Getting Help

Marcia struggled not to turn toward her mother’s house. I want so much to see her, but I know she’s always drunk by this time of day. Maybe this time will be different. l know that when she’s drunk, all she does is tell me what’s wrong with me. I believe her; I know she’s right. No, I can’t go there! Why can’t I stop wanting to do something that Iknow is bad for me and will cause me pain?

Marcia resisted the temptation and shakily went on to her own apartment, where she called her AlAnon sponsor. She calmed down as her sponsor reminded her of the principles of detachment she had been studying; once more she looked at the list of three therapists’ names several friends had given her months before.

Once again she argued with herself. Should I call? If I call, will they tell me I am crazy? I can manage OK with my support group. It’s not as bad as it used to be; at least I hardly ever go see Mom when she’s drunk — but I still want to, and I can’t seem to stop wanting to.

I’ve read so many books about people like me; the books make sense, and) understand what to do. I just can’t seem to do it myself. What will people think of me if I can’t do it myself?

I know that Dad will say it’s a waste of time and money to talk to some shrink, but my sister said it helped her. I’m so tired of working so hard at controlling myself and still feeling so bad.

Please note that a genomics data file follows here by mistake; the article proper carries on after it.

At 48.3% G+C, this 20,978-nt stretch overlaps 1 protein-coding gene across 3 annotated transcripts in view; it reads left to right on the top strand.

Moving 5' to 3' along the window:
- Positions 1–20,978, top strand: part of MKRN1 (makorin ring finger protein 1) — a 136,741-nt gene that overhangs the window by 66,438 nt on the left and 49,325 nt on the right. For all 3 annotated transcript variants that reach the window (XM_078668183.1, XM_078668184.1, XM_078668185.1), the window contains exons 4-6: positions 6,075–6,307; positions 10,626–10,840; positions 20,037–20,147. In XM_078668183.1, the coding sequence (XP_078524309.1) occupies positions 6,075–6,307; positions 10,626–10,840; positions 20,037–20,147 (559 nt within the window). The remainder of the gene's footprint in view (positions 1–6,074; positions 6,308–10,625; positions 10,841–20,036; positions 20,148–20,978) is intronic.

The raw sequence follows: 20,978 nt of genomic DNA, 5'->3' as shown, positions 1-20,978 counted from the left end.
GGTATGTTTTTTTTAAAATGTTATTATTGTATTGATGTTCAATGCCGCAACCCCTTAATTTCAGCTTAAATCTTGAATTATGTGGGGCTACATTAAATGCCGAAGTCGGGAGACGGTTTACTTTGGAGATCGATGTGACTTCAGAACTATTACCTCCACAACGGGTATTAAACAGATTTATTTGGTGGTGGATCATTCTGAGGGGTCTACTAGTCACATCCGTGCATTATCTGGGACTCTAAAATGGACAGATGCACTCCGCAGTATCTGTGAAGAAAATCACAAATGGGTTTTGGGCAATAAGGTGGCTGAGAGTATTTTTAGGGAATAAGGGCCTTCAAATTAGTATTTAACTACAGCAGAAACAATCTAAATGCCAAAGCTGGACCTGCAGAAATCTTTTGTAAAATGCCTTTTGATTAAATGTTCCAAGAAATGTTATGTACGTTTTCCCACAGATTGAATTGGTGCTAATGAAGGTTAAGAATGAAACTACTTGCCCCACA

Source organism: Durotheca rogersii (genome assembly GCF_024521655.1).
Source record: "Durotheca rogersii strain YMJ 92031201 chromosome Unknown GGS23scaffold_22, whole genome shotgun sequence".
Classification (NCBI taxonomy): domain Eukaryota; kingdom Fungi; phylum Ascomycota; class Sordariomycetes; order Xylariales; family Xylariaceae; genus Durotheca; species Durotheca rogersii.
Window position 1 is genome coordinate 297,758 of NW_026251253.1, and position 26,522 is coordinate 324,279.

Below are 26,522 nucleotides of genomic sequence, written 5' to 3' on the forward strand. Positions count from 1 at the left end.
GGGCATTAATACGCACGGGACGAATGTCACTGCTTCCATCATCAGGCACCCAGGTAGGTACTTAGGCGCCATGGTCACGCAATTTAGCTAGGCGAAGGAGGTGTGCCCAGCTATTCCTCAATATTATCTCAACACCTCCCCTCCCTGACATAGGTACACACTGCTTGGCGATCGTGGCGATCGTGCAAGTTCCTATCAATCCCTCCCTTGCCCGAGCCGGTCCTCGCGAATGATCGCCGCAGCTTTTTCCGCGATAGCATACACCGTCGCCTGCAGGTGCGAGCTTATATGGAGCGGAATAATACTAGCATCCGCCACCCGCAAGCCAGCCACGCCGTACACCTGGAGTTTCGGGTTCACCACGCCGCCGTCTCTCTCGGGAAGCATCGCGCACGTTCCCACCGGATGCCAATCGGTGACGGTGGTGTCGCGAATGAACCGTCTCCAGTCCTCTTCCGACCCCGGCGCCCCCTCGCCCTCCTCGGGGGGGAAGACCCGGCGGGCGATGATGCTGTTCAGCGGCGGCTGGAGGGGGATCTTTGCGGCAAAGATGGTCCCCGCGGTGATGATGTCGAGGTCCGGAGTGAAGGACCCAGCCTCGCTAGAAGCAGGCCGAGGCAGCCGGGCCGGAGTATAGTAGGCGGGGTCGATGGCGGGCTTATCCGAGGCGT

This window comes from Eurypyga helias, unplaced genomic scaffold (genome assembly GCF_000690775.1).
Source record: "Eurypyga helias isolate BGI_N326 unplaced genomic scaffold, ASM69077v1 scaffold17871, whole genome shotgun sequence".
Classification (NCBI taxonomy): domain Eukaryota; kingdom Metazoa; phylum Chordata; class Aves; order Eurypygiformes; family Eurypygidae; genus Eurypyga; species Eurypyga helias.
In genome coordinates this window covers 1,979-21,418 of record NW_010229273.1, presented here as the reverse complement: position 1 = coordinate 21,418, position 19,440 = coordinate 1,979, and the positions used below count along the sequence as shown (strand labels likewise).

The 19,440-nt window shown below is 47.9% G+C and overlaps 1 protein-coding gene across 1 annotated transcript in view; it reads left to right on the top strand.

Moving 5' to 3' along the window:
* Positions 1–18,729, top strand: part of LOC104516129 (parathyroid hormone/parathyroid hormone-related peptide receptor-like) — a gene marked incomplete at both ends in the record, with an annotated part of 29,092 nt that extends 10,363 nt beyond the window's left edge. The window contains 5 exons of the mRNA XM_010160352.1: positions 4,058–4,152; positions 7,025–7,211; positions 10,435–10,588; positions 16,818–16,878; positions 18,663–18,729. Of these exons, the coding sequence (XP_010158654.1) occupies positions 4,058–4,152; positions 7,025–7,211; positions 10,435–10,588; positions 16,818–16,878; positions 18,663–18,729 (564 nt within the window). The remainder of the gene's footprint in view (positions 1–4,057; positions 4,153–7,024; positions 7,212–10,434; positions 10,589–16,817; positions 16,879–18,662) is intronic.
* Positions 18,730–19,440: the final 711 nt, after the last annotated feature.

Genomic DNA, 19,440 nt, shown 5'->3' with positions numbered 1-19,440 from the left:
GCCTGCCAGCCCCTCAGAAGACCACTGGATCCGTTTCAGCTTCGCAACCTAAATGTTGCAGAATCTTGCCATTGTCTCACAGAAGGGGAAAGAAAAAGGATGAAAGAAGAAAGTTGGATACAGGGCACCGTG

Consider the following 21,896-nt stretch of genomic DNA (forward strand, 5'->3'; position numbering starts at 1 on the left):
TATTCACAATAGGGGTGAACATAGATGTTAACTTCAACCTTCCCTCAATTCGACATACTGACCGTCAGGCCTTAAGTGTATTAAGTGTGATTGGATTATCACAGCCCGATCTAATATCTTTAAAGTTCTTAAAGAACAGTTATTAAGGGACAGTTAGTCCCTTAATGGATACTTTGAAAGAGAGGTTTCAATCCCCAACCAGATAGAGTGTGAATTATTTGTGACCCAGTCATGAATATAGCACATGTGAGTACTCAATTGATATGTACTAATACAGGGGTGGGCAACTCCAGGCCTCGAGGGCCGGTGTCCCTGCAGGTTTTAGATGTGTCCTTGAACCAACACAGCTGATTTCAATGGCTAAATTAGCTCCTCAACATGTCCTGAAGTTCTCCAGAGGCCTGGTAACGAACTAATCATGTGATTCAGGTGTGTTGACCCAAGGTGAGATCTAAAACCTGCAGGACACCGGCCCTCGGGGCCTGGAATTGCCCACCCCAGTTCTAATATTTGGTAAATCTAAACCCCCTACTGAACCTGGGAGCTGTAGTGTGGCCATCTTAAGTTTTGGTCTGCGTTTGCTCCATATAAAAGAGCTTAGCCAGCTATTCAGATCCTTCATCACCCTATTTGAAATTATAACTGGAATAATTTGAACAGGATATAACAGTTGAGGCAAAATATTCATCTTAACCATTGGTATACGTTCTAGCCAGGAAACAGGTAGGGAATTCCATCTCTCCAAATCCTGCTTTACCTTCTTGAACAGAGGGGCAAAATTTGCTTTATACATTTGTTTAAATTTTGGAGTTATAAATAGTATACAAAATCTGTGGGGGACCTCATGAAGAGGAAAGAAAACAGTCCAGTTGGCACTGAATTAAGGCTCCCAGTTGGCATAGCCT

Marcia finally called the three therapists for information, and was slightly relieved when she couldn’t reach any of them directly. She got an answering machine, an answering service, and a receptionist. She left messages, got some basic questions answered, and waited ambivalently for her calls to be returned.

Two of the therapists called back that evening, and one the next day. All three were pleasant and matter-of-fact, giving her the information she requested about availability, fees, type of therapy, qualifications, experience, and special interests. One offered to send her written information, and one suggested that a book he had written would give her a good idea of what she could expect with him.

Two of the therapists sounded good to her; one had time available in three days, and the other could see her next week. Marcia decided to take the first available appointment, before she lost her nerve again; she also thought she would hold the second one in reserve, in case she didn’t feel comfortable with her first choice.

When she arrived at the therapist’s office, she was offered a hot drink and asked to fill out some papers. The therapist ushered her into an inner office furnished with comfortable chairs. “Would you rather start by asking me questions, or by telling me about why you decided to come in?”

Marcia started to tell her story. As she talked, she tried to blink back the tears and apologized for getting emotional. The therapist said, “Lots of people cry in here; they’re so relieved to have someone listen. Take your time; the tissues are right here.”

Almost an hour later, Marcia emerged with an enormous sense of relief, several suggestions for “homework,” and an appointment to return in a week.
[tags]CoDependency, Emotional Problems,Parents, Personal Growth, Psychotherapy, Relationships[/tags]

Leave a reply

Your email address will not be published. Required fields are marked *